THE GREATEST GAME INDEED
I’m still not sold out for Jon Garland. But it’s certainly getting harder and harder to ignore what he’s accomplishing. It’s not the 7-0 record that impresses me. This is what impresses me: 52.2 IP and only 8 BB and 3 HR allowed. That is amazing. His career numbers are nowhere near that. In HR allowed he has averaged about 1 every 6 innings. This year it’s almost 1 every 18 innings. His career strikeout to walk ratio was bad as was the number of walks allowed. He has gone from a career 1.37 K/BB to a 2.88 K/BB ratio. And has cut down on all the walks. The ripple effect is less pitches, less men on base and the ability to actually get deeper in games. Garland’s 2005 season to date is absent of those ’105 pitches through 5 innings’ games. People blame Manuel and say Ozzie is the reason for his success but I don’t believe that. He never gave himself a chance to stay in the games until this season. This year he is challenging and fooling batters. And getting results. You get ahead of the count, you make them hit your pitch, you succeed. It is a formula he has not been able to put into practice. Until now.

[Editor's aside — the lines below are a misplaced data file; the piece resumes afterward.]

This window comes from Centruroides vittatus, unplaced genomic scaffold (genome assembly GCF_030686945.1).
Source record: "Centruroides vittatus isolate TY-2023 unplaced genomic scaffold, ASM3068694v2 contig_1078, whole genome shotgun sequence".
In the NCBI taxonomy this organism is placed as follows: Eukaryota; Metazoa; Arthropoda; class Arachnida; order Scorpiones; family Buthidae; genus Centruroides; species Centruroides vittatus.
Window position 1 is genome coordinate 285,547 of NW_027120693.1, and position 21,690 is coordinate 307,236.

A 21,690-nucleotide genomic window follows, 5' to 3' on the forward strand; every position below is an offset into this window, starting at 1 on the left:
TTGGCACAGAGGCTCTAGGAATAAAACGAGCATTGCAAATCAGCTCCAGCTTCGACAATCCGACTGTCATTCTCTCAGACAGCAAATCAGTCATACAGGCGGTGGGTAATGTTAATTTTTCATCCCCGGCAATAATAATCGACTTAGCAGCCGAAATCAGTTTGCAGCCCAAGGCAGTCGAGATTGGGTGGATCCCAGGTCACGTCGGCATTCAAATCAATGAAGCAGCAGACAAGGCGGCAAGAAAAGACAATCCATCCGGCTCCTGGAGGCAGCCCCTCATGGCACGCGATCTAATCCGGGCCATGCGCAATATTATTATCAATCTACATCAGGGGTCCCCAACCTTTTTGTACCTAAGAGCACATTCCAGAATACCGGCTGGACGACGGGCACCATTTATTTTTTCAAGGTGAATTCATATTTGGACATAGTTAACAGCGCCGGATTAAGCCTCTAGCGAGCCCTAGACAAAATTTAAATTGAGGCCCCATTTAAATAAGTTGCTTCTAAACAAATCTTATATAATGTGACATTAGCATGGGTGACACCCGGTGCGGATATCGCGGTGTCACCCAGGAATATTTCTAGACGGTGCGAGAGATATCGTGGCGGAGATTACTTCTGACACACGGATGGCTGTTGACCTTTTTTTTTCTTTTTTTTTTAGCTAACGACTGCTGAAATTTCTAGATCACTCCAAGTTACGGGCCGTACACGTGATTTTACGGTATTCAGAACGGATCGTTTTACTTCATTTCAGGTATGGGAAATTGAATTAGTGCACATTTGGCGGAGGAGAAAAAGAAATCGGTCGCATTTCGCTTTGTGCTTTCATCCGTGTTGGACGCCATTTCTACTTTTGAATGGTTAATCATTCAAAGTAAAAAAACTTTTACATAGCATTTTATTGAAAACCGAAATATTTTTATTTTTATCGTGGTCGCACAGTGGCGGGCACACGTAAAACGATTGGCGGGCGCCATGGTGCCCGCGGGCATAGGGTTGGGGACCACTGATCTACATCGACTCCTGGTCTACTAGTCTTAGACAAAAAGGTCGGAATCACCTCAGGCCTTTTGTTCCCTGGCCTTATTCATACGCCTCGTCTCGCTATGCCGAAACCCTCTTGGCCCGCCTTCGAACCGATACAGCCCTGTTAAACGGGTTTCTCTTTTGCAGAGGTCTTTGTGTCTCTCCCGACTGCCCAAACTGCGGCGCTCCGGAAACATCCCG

It is a remarkable turnaround, especially when you consider there has never been any empirical data to support the case that this was coming. Opponents OPS is down to .566 from his career .767. Even in the minors his numbers never approached his 2005 numbers. People remember the low ERA and 9-2 record before his call up to the bigs. But his other numbers were fairly pedestrian that year– and throughout his career with the Sox and the minors. Which leads me all to this: It is truly the greatest game. It’s quite a story and why baseball is so exciting from year to year. You never know what will happen and every year has something memorable that fans will cherish forever. Even if the Sox don’t make the playoffs and Garland goes back to being his former self, I suspect we will always remember this Sox team as something special.